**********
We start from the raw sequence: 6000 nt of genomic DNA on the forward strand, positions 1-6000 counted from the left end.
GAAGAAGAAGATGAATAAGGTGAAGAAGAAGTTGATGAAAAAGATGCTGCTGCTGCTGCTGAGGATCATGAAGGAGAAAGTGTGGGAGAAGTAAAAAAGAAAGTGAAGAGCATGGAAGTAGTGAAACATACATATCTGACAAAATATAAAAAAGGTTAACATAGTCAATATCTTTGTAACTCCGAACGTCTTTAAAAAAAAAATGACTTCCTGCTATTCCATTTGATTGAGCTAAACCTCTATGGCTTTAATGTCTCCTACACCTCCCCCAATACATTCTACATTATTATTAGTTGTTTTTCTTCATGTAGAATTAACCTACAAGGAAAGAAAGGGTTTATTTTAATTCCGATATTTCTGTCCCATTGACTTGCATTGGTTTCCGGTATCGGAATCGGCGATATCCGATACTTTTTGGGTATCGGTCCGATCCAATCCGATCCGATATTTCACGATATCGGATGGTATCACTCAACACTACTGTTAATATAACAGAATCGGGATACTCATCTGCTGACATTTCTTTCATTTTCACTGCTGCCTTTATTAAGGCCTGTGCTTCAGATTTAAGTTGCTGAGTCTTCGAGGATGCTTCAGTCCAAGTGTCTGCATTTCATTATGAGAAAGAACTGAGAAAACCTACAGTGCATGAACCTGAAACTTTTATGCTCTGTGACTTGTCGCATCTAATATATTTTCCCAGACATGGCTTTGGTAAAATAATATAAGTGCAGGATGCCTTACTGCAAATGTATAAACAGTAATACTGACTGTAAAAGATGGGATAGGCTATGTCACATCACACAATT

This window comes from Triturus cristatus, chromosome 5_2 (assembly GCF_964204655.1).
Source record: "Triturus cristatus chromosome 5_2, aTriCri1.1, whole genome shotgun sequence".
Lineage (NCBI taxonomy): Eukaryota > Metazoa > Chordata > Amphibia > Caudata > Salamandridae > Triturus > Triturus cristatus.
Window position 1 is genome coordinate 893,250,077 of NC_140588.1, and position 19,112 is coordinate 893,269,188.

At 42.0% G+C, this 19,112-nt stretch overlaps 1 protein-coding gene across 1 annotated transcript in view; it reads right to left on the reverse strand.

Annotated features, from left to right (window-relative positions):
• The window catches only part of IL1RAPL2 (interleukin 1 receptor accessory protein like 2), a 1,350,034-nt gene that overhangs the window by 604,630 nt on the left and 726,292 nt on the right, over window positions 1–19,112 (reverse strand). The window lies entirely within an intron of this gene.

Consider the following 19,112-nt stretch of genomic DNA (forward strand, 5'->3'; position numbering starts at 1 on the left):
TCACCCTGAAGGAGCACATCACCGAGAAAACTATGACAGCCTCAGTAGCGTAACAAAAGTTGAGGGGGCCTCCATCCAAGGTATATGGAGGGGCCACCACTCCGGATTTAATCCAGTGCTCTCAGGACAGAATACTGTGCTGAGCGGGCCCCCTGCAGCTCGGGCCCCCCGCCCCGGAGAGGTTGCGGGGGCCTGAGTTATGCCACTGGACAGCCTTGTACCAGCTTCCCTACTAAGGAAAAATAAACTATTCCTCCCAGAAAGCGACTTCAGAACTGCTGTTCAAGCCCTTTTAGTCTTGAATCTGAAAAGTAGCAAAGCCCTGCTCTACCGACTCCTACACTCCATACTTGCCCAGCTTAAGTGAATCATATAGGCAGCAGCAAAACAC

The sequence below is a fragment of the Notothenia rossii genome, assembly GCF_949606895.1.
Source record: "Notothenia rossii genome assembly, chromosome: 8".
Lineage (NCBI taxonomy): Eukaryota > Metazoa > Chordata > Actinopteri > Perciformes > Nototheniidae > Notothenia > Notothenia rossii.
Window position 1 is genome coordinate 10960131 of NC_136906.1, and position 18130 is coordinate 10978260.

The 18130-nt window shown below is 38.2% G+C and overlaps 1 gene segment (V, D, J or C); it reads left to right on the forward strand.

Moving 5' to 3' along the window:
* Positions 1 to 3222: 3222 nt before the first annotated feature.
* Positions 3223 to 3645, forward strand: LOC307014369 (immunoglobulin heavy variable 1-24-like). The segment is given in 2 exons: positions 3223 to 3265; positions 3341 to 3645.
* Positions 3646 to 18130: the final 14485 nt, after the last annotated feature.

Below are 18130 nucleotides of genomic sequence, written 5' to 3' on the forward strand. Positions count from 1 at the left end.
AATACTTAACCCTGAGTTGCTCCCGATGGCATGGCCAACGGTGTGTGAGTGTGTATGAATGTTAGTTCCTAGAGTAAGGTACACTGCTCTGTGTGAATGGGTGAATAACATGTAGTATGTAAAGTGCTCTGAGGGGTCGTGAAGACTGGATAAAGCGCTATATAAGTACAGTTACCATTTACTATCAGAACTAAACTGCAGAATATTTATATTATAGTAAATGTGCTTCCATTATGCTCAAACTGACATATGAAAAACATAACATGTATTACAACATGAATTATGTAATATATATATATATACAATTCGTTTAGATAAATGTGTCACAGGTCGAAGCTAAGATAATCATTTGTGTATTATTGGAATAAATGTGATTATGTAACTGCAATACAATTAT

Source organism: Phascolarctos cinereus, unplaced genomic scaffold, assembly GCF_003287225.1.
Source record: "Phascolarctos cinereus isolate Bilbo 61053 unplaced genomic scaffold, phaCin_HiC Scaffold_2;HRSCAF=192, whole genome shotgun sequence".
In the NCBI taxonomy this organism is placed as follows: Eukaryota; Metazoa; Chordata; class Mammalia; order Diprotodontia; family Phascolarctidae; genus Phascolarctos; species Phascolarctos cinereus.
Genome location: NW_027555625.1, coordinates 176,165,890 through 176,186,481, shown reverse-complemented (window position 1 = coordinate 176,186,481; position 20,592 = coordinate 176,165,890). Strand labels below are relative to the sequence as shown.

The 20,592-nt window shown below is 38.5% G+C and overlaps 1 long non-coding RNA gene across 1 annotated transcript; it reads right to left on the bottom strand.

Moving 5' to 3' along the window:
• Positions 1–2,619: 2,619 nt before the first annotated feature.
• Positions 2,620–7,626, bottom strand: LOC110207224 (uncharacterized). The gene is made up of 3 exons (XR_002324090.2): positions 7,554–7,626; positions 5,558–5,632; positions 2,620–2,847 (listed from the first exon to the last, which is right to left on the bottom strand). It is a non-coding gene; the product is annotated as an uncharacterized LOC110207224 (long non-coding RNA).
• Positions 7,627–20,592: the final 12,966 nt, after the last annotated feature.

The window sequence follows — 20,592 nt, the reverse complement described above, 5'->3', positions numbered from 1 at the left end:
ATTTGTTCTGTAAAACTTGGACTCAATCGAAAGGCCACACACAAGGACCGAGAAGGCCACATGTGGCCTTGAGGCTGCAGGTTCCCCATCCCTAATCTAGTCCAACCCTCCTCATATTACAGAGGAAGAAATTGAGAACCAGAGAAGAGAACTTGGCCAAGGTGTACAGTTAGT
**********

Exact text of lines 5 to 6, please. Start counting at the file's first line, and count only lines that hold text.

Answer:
Lineage (NCBI taxonomy): Eukaryota > Metazoa > Chordata > Amphibia > Caudata > Salamandridae > Triturus > Triturus cristatus.
Window position 1 is genome coordinate 893,250,077 of NC_140588.1, and position 19,112 is coordinate 893,269,188.